Should society encourage parents to drive children to school rather than walk or bicycle? Should our transportation policies favor driving over walking, cycling, ridesharing, public transit and telecommuting? Probably not. There is no logical reason to favor automobile travel over other forms of accessibility, and there are lots of good reasons to favor efficient modes, so for example, schools spend at least as much to accommodate a walking or cycling trip as an automobile trip, and transportation agencies and employers spend at least as much to improve ridesharing and public transit commuting as automobile commuting.
Location, location, location. Choosing a smart home location can help households become healthy, wealthy and wise, since it affects residents’ physical activity levels, long-term financial burdens and opportunities for education and social interaction.
The recently released report, Moving Cooler: Transportation Strategies to Reduce Greenhouse Gas Emissions, which recommends various VMT reduction strategies (also called mobility management, transportation demand management, TDM), has raised debate concerning the best way to reduce climate change emissions. Critics argue that that reducing vehicle travel is difficult and costly to consumers and the economy, and instead support strategies that change vehicle design (increased energy efficiency and alternative fuels).
The new report, Moving Cooler: Transportation Strategies to Reduce Greenhouse Gas Emissions, written by Cambridge Systematics and sponsored by a variety of organizations, identifies several dozen transportation climate change emission reduction strategies, including improvements to efficient modes (walking, cycling and public transit), pricing reforms and smart growth land use policies.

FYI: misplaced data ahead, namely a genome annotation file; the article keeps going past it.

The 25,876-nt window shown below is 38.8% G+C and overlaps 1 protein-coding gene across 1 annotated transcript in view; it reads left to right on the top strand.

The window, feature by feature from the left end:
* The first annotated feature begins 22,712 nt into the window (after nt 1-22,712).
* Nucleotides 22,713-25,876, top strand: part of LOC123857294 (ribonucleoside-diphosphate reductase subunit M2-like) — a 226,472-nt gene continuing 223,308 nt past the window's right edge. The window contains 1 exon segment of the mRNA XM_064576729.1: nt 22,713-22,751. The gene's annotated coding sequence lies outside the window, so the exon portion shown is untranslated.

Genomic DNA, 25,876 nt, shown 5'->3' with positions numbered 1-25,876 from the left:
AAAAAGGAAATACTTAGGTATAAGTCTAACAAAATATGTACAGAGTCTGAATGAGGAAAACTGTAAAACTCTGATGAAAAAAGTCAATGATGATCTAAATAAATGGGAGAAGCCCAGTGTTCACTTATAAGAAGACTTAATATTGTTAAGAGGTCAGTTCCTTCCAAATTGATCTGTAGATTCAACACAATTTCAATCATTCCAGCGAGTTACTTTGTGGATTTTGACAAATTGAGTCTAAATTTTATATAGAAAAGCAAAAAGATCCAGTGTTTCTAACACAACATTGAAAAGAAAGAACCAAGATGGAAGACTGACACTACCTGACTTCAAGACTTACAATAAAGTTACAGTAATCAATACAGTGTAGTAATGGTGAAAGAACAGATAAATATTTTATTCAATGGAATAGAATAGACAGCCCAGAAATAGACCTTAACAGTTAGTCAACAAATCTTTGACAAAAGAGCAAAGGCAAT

The current U.S. healthcare reform proposal is often described as costing a trillion dollars. That will make it difficult to pass. However, the same program could legitimately be described as costing residents just cents per day (or, “less than a cup of coffee”), which would enhance its chance of success (a trillion dollars over ten years is $100 billion annually, about $320 annually per capita, or less than $1 per day, which can legitimately be called “cents per day”).
Planning issues are often considered to be conflicts between the interests of different groups, such as neighborhood residents versus developers, or motorist versus transit users. But planning concerns the future, so it often consists of a conflict between the interests of our current and future selves.
Last year, California, passed SB 375, which requires regional governments to develop smart growth-oriented land use and transportation plans aimed at reducing VMT.
Transit-Oriented Development (TOD) refers to communities with high quality public transit services, good walkability, and compact, mixed land use. This allows people to choose the best option for each trip: walking and cycling for local errands, convenient and comfortable public transit for travel along major urban corridors, and automobile travel to more dispersed destinations. People who live and work in such communities tend to own fewer vehicles, drive less, and rely more on alternative modes.
Automobile industry subsidies are an inefficient way to support economic development. Even worse, policies intended to support automobile manufacturers and recover loans can be economically harmful.
Politicians and planners be warned: you will now be judged according to your ability to improve walking, cycling and public transit services.